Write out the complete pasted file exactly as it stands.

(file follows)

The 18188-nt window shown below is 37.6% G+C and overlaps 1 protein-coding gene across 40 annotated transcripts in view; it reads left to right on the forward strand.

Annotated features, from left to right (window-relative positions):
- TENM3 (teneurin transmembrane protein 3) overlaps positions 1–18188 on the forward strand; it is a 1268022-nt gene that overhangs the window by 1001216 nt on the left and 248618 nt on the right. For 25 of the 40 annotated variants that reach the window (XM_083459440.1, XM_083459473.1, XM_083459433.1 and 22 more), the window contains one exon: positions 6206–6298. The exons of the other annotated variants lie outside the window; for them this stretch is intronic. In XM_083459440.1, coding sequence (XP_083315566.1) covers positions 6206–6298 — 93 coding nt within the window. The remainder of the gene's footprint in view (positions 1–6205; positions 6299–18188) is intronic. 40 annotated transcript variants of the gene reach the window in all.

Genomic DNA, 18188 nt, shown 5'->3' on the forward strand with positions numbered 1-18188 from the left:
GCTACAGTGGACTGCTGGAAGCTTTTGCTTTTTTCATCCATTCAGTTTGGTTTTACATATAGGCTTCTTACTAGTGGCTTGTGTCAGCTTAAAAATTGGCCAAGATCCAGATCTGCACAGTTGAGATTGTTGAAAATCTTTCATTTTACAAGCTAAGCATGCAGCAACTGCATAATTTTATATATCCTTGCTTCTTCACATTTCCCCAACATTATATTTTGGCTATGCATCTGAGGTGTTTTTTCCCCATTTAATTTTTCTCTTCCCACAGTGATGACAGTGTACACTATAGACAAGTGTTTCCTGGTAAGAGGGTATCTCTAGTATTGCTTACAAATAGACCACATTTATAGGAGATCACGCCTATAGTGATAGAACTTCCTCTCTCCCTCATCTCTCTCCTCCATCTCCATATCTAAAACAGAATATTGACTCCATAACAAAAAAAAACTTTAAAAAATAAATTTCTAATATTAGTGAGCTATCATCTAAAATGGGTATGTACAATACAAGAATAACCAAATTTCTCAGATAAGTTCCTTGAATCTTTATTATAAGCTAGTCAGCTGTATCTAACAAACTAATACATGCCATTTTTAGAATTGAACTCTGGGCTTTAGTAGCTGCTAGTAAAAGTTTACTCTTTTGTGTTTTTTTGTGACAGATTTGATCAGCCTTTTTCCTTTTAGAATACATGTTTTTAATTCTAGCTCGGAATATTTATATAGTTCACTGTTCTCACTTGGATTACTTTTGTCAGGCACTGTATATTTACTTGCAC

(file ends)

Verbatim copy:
The 18188-nt window shown below is 37.6% G+C and overlaps 1 protein-coding gene across 40 annotated transcripts in view; it reads left to right on the forward strand.

Annotated features, from left to right (window-relative positions):
- TENM3 (teneurin transmembrane protein 3) overlaps positions 1–18188 on the forward strand; it is a 1268022-nt gene that overhangs the window by 1001216 nt on the left and 248618 nt on the right. For 25 of the 40 annotated variants that reach the window (XM_083459440.1, XM_083459473.1, XM_083459433.1 and 22 more), the window contains one exon: positions 6206–6298. The exons of the other annotated variants lie outside the window; for them this stretch is intronic. In XM_083459440.1, coding sequence (XP_083315566.1) covers positions 6206–6298 — 93 coding nt within the window. The remainder of the gene's footprint in view (positions 1–6205; positions 6299–18188) is intronic. 40 annotated transcript variants of the gene reach the window in all.

Genomic DNA, 18188 nt, shown 5'->3' on the forward strand with positions numbered 1-18188 from the left:
GCTACAGTGGACTGCTGGAAGCTTTTGCTTTTTTCATCCATTCAGTTTGGTTTTACATATAGGCTTCTTACTAGTGGCTTGTGTCAGCTTAAAAATTGGCCAAGATCCAGATCTGCACAGTTGAGATTGTTGAAAATCTTTCATTTTACAAGCTAAGCATGCAGCAACTGCATAATTTTATATATCCTTGCTTCTTCACATTTCCCCAACATTATATTTTGGCTATGCATCTGAGGTGTTTTTTCCCCATTTAATTTTTCTCTTCCCACAGTGATGACAGTGTACACTATAGACAAGTGTTTCCTGGTAAGAGGGTATCTCTAGTATTGCTTACAAATAGACCACATTTATAGGAGATCACGCCTATAGTGATAGAACTTCCTCTCTCCCTCATCTCTCTCCTCCATCTCCATATCTAAAACAGAATATTGACTCCATAACAAAAAAAAACTTTAAAAAATAAATTTCTAATATTAGTGAGCTATCATCTAAAATGGGTATGTACAATACAAGAATAACCAAATTTCTCAGATAAGTTCCTTGAATCTTTATTATAAGCTAGTCAGCTGTATCTAACAAACTAATACATGCCATTTTTAGAATTGAACTCTGGGCTTTAGTAGCTGCTAGTAAAAGTTTACTCTTTTGTGTTTTTTTGTGACAGATTTGATCAGCCTTTTTCCTTTTAGAATACATGTTTTTAATTCTAGCTCGGAATATTTATATAGTTCACTGTTCTCACTTGGATTACTTTTGTCAGGCACTGTATATTTACTTGCAC